Carers also commonly report the use of repetitive and stereotyped speech.  This can be manifest in not only the use of repeated words and phrases, but also the production of mannerisms and use of intonation.  This is because the frontal lobes are vital for mental flexibility.  Repetitive, stereotyped output can reflect inability to switch mental set, or to spontaneously generate a new idea.

The temporal lobes and Semantic dementia

The temporal lobes are responsible for our ability to understand the meaning of the world around us.  This can affect numerous domains, for example:

  • Words (e.g. “Bush?  What does ‘bush’ mean?”)
  • Objects (e.g. “What is a thimble?”)
  • Smells (e.g. cannot recognise the difference between the smell of bacon and the smell of burning)
  • Tastes (e.g. mistaking sugar for soap powder or vice versa)
  • Sounds (e.g. not answering door/telephone because of failure to understand what the sound means)
  • Visual stimuli (e.g. poor understanding/recognition of pictures or faces)
  • Pain (not recognising pain, leading to injury, or in contrast, oversensitivity to touch)
  • Gesture (failure to respond to physical gesture e.g. waving)

This failure to understand inevitably makes communication difficult, particularly when multiple domains are affected.  There is also potential for danger, as patients may eat inedible substances, or fail to respond to warnings such as the smell of gas or the sound of a fire alarm.

People with semantic dementia also tend to prefer fixed routines, and are often resistant to change.  This can impact upon their communication skills in several ways.  Firstly, if routines are narrow and fixed, there are fewer topics to talk about, so attempting to engage them in a meaningful conversation can be difficult.  Secondly, if their routines are fixed in time (for example, if they go out for a walk at 3:15pm every day), they are likely to be less communicative at this time, simply because they cannot alter the notion that this is the time of day that they go out for a walk.

How to deal with communication problems in these disorders


Dealing with inappropriate comments

- It can be difficult to share a diagnosis of dementia with other people, particularly when the dementia is rare and difficult to understand.  However, family members and friends often do understand once a condition is explained to them and this helps them to know how to respond and be tolerant of difficult or unusual behaviour and communication.  Changes in emotional response are common and can be put into context once the dementia has been explained.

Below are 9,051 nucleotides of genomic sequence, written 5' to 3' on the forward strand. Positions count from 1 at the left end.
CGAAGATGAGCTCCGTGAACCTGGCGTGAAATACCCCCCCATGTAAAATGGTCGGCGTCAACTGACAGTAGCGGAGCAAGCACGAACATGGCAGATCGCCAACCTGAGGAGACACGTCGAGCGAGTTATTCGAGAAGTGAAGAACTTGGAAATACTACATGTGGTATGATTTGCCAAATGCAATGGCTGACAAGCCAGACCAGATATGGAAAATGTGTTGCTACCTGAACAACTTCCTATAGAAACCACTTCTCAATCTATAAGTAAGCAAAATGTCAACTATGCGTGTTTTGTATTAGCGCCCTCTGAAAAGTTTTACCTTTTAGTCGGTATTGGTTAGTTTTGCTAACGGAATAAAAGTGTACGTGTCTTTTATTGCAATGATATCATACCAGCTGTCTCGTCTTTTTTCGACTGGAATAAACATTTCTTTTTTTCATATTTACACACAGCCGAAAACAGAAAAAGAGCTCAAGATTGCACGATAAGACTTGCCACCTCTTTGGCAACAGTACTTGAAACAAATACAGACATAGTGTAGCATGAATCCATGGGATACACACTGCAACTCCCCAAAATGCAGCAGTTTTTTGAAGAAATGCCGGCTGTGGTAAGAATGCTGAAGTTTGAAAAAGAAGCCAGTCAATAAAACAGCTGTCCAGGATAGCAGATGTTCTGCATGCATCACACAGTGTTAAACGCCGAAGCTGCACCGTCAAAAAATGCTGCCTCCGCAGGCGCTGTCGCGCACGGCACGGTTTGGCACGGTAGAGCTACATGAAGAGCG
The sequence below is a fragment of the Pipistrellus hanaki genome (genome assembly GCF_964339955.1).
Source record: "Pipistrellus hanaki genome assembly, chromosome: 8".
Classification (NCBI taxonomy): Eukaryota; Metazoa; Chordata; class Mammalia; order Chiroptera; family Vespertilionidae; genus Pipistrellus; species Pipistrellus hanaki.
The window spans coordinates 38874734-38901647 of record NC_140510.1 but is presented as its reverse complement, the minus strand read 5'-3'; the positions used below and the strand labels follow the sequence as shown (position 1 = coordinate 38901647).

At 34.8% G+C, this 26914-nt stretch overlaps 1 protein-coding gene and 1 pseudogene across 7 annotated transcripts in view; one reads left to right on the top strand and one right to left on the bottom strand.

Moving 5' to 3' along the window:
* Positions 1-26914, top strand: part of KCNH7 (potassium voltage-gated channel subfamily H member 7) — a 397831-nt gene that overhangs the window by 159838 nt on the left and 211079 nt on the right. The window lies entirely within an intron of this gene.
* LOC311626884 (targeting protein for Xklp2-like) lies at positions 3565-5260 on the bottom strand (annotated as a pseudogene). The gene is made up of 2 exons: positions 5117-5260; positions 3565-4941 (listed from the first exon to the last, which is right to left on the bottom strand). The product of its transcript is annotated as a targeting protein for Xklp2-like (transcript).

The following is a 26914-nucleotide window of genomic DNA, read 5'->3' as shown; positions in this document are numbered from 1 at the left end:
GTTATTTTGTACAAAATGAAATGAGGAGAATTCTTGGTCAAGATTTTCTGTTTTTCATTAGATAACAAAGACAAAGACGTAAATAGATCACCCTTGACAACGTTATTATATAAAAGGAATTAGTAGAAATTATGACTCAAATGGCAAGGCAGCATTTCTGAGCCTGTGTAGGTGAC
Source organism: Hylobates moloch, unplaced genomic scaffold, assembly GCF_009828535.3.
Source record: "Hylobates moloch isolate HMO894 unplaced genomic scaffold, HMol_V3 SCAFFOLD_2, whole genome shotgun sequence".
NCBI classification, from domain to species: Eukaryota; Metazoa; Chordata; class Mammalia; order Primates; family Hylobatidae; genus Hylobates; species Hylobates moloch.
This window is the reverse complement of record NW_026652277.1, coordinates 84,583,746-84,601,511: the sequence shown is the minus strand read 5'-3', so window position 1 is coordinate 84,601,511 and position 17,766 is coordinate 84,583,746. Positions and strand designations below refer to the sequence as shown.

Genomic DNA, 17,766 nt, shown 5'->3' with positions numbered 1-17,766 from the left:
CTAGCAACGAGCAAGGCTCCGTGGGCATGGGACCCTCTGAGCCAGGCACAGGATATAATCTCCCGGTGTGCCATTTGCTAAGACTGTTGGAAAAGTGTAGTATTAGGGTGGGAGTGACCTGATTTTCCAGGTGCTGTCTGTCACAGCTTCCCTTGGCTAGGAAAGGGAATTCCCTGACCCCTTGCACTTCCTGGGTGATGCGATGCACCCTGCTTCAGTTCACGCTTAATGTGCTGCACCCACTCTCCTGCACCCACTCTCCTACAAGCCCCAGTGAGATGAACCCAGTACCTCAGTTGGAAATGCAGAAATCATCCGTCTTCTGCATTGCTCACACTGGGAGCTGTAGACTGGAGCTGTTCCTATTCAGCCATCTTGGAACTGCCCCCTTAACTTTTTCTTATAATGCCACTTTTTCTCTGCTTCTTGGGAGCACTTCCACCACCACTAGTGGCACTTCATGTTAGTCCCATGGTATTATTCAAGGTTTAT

- For day-to-day situations with strangers, showing a carer’s card can be a quick and easy way of explaining and excusing odd or inappropriate behaviours. 

- Try to think about things from their point of view – their understanding of the world will be narrower than your own, so they may interpret situations wrongly.

- Deal with disinhibited and inappropriate behaviour in a matter of fact manner and encourage others to do the same.  Explain clearly to others that this arises from their dementia.

- It is important to recognise your own needs – if taking your relative/friend out has become too difficult because of their behaviour, it is okay to avoid taking them out.

Dealing with inflexibility

- If a person is very fixed in their routines and time conscious, it can be helpful to explain this to others, for example, visitors or members of a care team.  If someone is due to arrive at 1pm, arriving at 1:30pm will only lead to agitation.  Try to make sure that people are aware of the importance of the routines.

- Others will need very detailed information about a person’s routine in order to care for them successfully, as a change can be very upsetting.  In a different place, they may not be able to do the same things they can do at home at first, but the more familiar items that they have around them and the more they follow their usual routine, the easier life will become for them.

- If a person has a fixed (but incorrect) idea about something, for example, if they are convinced that their problems arose as a result of a brain scan, it is likely to be fruitless to try and change their mind.  Although their insight is clearly compromised, this self-induced notion gives them a reason for being the way that they are.

Dealing with poor motivation